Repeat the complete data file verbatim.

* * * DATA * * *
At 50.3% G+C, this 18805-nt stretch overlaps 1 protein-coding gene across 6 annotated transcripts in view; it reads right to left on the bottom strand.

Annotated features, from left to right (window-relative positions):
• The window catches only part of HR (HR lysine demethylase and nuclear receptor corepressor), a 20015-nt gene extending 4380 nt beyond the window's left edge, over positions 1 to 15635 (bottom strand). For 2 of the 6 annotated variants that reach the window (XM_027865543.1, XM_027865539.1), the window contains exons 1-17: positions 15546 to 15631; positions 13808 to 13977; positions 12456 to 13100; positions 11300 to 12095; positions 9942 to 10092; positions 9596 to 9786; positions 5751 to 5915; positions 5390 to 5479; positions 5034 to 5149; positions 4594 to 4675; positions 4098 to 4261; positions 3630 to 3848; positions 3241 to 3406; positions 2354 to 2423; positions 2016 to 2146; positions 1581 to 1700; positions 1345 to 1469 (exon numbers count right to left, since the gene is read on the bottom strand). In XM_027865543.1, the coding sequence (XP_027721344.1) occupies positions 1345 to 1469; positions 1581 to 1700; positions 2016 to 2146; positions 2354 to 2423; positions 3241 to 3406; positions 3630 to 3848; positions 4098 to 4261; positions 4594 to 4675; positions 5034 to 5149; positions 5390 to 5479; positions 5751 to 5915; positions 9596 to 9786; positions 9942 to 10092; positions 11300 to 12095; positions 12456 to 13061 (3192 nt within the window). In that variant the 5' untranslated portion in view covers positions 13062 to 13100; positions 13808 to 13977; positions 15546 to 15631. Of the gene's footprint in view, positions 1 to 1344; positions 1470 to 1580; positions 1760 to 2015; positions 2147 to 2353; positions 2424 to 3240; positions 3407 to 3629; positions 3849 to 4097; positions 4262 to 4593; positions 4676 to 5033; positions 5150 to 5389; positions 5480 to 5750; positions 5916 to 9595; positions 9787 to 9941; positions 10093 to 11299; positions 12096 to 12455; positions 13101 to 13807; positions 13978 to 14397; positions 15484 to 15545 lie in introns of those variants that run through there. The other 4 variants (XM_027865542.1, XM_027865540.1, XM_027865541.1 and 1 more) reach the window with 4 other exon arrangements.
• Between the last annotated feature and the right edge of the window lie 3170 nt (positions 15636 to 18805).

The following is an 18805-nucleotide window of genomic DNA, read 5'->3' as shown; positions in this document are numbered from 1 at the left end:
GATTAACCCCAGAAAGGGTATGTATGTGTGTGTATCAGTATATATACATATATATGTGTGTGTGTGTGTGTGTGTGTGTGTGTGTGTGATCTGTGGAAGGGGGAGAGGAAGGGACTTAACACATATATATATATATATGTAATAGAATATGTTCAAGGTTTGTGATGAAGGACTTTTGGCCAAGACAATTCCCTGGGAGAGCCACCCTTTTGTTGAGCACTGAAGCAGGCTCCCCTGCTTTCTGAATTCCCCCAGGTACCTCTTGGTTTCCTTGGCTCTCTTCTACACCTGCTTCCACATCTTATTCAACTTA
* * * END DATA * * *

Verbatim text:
At 50.3% G+C, this 18805-nt stretch overlaps 1 protein-coding gene across 6 annotated transcripts in view; it reads right to left on the bottom strand.

Annotated features, from left to right (window-relative positions):
• The window catches only part of HR (HR lysine demethylase and nuclear receptor corepressor), a 20015-nt gene extending 4380 nt beyond the window's left edge, over positions 1 to 15635 (bottom strand). For 2 of the 6 annotated variants that reach the window (XM_027865543.1, XM_027865539.1), the window contains exons 1-17: positions 15546 to 15631; positions 13808 to 13977; positions 12456 to 13100; positions 11300 to 12095; positions 9942 to 10092; positions 9596 to 9786; positions 5751 to 5915; positions 5390 to 5479; positions 5034 to 5149; positions 4594 to 4675; positions 4098 to 4261; positions 3630 to 3848; positions 3241 to 3406; positions 2354 to 2423; positions 2016 to 2146; positions 1581 to 1700; positions 1345 to 1469 (exon numbers count right to left, since the gene is read on the bottom strand). In XM_027865543.1, the coding sequence (XP_027721344.1) occupies positions 1345 to 1469; positions 1581 to 1700; positions 2016 to 2146; positions 2354 to 2423; positions 3241 to 3406; positions 3630 to 3848; positions 4098 to 4261; positions 4594 to 4675; positions 5034 to 5149; positions 5390 to 5479; positions 5751 to 5915; positions 9596 to 9786; positions 9942 to 10092; positions 11300 to 12095; positions 12456 to 13061 (3192 nt within the window). In that variant the 5' untranslated portion in view covers positions 13062 to 13100; positions 13808 to 13977; positions 15546 to 15631. Of the gene's footprint in view, positions 1 to 1344; positions 1470 to 1580; positions 1760 to 2015; positions 2147 to 2353; positions 2424 to 3240; positions 3407 to 3629; positions 3849 to 4097; positions 4262 to 4593; positions 4676 to 5033; positions 5150 to 5389; positions 5480 to 5750; positions 5916 to 9595; positions 9787 to 9941; positions 10093 to 11299; positions 12096 to 12455; positions 13101 to 13807; positions 13978 to 14397; positions 15484 to 15545 lie in introns of those variants that run through there. The other 4 variants (XM_027865542.1, XM_027865540.1, XM_027865541.1 and 1 more) reach the window with 4 other exon arrangements.
• Between the last annotated feature and the right edge of the window lie 3170 nt (positions 15636 to 18805).

The following is an 18805-nucleotide window of genomic DNA, read 5'->3' as shown; positions in this document are numbered from 1 at the left end:
GATTAACCCCAGAAAGGGTATGTATGTGTGTGTATCAGTATATATACATATATATGTGTGTGTGTGTGTGTGTGTGTGTGTGTGTGTGATCTGTGGAAGGGGGAGAGGAAGGGACTTAACACATATATATATATATATGTAATAGAATATGTTCAAGGTTTGTGATGAAGGACTTTTGGCCAAGACAATTCCCTGGGAGAGCCACCCTTTTGTTGAGCACTGAAGCAGGCTCCCCTGCTTTCTGAATTCCCCCAGGTACCTCTTGGTTTCCTTGGCTCTCTTCTACACCTGCTTCCACATCTTATTCAACTTA